Later, as I write this, I feel that I need to mention that these thoughts still left me plenty of time to drive safely, avoid accidents and smile sweetly at the bad driving of others. Yes, it was strangely out of character, but it was a pleasant morning.

I break for the evening meal. Julia has cooked and she has caramelised the roasted vegetables perfectly. She is much better at that than I am.

The sky outside my window is clearer than last night, and streaked with a weak attempt at a sunset.

And finally, when I went to search for the link to the old shoe haibun, I did actually find my name on Google, which was nice. The link was broken and I had to search the archive, but it was still nice. I may be many things to many people (many of them tinged with failure), but to the internet I am, and always will be, a poet.

Street Art Sneinton Nottingham

Street Art Sneinton Nottingham

The photos are some that Julia took as we drove back from the Mencap garden. There is a lot of it in Sneinton, and it is regularly renewed. I keep meaning to take more photographs of it. The final one was an attempt at artistic blur. It didn’t quite work but we did get the artistic lines across it. This was an accident caused by Julia’s stripy shirt reflecting in the car window.

 

Sisters Don’t Chase Sticks

This post started life as an attempt at a longer haibun. If you read modern haibun they are very often just a few lines of prose followed by a haiku. It’s not how they used to be, when they were often used for travelogues. Indeed, only about fifteen years ago, haibun, as a form, was originally explained to me as an essay with two or three haiku.

I wrote one. Fourteen years later I wrote another one. It doesn’t do to rush these things.

Recently I felt like having a go at something a bit longer, and thought I might try an autobiography. It earned two rejections, one in its original form and one in a cut down version. To be honest I wasn’t keen on cutting it down, but if an editor suggests trimming the prose I’m going to trim.

The altered version didn’t meet with approval, so I added “loss of integrity” to the sting of double rejection.

I decided that I would use it as a blog post. I have removed the haiku as I can use them later if they are unpublished (and because I struggle to write acceptable haiku). Apart from that, I have just about left it alone – I say “just about” because who can resist the temptation to tinker?

When I posted it, I added the news about my father, which was new since I “finished” the original. Later, I realised I had put in nothing about my mother, so I’m back again (on 6th July) to add more. A poem is never actually finished, you just get to a point where you give up and let it go. I don’t often go back to them, but this one, being an autobiography, just keeps on going. I’m hoping there will be a lot more to add before I consider it finished.

Sisters Don’t Chase Sticks

I am sitting in the garden with a cup of tea, contemplating the neglected door of our coal shed, which now serves as a utility room. A thought enters my freewheeling mind. Could I write my autobiography in haibun form?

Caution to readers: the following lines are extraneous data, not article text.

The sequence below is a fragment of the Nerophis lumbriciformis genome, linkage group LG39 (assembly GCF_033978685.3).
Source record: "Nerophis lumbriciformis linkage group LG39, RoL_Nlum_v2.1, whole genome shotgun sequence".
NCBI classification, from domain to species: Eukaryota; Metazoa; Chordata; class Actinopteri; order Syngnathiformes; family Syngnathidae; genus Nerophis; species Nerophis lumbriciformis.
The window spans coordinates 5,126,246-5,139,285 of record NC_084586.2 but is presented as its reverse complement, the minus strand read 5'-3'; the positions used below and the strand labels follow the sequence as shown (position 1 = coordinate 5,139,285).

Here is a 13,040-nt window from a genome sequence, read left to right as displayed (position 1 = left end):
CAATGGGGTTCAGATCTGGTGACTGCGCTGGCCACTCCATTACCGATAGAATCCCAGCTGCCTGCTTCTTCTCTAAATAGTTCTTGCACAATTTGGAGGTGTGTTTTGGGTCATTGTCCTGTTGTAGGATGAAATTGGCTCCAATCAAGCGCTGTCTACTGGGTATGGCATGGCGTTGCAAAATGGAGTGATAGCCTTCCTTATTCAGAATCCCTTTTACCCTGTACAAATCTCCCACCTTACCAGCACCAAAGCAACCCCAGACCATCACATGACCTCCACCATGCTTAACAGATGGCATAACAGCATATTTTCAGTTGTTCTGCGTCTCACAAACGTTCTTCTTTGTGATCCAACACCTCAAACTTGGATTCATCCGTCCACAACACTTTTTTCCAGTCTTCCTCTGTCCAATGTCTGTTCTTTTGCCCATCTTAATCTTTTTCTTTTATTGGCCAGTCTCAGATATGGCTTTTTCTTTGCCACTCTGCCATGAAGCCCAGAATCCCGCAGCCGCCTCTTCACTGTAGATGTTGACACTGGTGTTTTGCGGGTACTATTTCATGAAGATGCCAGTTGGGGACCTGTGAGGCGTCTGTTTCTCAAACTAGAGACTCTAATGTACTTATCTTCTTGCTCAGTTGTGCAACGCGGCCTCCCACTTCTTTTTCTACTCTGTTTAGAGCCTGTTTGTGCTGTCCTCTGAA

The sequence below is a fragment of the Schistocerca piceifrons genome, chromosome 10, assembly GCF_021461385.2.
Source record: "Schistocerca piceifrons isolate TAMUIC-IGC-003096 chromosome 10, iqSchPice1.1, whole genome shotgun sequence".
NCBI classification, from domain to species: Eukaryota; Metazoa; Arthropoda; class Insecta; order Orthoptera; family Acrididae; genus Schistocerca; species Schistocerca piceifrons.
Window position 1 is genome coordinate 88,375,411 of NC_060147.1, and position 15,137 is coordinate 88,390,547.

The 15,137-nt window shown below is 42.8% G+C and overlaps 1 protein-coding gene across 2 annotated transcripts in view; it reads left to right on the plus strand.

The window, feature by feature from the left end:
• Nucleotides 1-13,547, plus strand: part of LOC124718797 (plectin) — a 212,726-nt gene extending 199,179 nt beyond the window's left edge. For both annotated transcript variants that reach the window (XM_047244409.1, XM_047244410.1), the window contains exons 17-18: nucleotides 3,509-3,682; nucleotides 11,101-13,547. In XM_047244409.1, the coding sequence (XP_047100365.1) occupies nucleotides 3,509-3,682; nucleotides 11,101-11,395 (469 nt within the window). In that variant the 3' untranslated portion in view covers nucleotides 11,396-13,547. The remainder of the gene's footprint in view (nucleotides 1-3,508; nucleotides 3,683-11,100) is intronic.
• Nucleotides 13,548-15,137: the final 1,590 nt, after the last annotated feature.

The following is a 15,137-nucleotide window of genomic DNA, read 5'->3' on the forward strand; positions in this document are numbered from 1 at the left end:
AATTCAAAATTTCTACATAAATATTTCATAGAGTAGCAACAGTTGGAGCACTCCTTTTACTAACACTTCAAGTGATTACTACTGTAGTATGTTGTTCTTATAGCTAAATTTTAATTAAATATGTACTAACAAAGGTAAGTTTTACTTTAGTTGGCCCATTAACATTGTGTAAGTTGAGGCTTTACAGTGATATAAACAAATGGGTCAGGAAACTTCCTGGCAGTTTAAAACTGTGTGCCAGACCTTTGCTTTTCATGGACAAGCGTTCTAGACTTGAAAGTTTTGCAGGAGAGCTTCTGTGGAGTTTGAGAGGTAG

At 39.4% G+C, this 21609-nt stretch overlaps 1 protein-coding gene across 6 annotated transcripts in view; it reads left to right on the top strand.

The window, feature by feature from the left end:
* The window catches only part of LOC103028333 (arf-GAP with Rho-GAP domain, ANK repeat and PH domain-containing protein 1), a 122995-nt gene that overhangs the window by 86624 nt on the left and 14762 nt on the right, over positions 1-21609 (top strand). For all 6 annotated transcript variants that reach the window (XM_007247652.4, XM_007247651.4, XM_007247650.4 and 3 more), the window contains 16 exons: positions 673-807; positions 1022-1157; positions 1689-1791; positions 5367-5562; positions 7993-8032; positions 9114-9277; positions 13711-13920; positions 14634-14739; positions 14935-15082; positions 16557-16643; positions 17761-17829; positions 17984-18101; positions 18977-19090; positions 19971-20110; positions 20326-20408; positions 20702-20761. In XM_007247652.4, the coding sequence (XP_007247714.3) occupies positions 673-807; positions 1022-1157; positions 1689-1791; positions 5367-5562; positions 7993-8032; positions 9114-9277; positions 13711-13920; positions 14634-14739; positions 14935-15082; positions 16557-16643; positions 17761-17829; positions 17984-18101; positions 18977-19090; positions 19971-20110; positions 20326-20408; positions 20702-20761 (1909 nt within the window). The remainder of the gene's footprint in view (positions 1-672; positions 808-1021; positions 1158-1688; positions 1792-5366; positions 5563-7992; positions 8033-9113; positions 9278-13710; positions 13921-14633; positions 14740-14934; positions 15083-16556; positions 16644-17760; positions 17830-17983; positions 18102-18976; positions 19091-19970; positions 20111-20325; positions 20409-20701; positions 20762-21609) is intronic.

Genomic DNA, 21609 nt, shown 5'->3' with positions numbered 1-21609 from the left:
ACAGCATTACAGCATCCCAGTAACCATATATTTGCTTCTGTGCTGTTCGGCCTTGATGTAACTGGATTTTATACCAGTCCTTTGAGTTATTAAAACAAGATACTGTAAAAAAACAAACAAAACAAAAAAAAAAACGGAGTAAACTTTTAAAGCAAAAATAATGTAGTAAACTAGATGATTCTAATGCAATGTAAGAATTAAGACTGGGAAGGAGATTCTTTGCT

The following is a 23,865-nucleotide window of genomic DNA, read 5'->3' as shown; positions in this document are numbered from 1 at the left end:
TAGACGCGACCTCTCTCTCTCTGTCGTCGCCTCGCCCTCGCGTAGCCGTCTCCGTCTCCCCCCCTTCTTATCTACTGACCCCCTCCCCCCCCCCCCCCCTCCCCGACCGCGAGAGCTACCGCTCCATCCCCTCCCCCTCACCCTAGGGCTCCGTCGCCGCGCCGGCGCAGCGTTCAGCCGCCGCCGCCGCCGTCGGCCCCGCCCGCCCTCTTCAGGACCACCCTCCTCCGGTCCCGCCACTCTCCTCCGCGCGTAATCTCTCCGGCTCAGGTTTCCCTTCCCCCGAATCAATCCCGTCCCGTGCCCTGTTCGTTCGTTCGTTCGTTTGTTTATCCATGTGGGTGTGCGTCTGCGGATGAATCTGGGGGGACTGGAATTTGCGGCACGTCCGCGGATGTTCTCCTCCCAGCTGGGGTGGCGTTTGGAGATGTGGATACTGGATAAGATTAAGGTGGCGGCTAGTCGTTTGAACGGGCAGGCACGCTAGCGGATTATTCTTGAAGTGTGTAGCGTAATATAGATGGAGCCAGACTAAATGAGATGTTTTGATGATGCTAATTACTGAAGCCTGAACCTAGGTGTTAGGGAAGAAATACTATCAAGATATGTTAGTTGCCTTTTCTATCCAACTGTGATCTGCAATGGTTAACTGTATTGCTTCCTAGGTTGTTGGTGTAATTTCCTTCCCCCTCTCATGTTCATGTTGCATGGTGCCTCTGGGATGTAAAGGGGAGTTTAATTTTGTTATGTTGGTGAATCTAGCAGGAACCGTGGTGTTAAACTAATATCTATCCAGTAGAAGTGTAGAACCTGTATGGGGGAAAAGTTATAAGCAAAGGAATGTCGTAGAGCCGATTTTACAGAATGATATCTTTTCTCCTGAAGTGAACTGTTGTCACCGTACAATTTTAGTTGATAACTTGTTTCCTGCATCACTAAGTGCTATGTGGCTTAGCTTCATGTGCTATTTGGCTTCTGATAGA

Year One – I remember nothing.

Year Two – same again.

This is not, I feel, a promising start.

Year Three – I acquire a dog and a baby sister. I prefer the dog as it is better at fetching sticks. In this golden age there are butterflies the size of my hand and only two sorts of weather – sunshine or snowball  time. It is only with hindsight that I recognise it as a golden age.

Year Four – we move into town, the dog is hit by a car and my parents tell me they have arranged for him to live somewhere safe in the country. I start school – they teach me to read and insist I have a nap every afternoon.

Show me the boy, as they say, and I will show you the man – the reading habit is still with me and I still like a nap in the afternoon, despite complaints from my employer.

Year Five – I go fishing for sticklebacks in the canal. Nobody would let a five-year-old fish in a canal on his own these days. We have destroyed childhood as it used to be. It is, however, possible that we have prevented a few drownings and relieved the pressure on the stickleback population.

Some dogs, according to Disney, make their way back home from hundreds of miles away. Mine doesn’t. In fact, when we visit my uncle, where the dog is now living, he pretends not to know me. I like to think this was because of the head injury, but it might just be that he doesn’t like me.

Eventually I give up trying to teach my sister to fetch sticks and lose my interest in sticklebacks.

At the age of 11 I hit my academic peak, coming top of the class, and am given a book as a prize. I opt for a book on birds, an interest which is still with me.

The dog successfully avoids cars for another eighteen years and dies of old age.

Nothing much of note happens for the rest of my life. I find that sisters do have some redeeming features and are, in the end, better than dogs. I accumulate a wife, a family, and arthritis, which I have inherited from my mother. From my father I have inherited a tendency to offer unwanted advice to other road users.

My parents, after sixty years of marriage, get a telegram from the Queen and we have a party. Gradually, my mother fades away.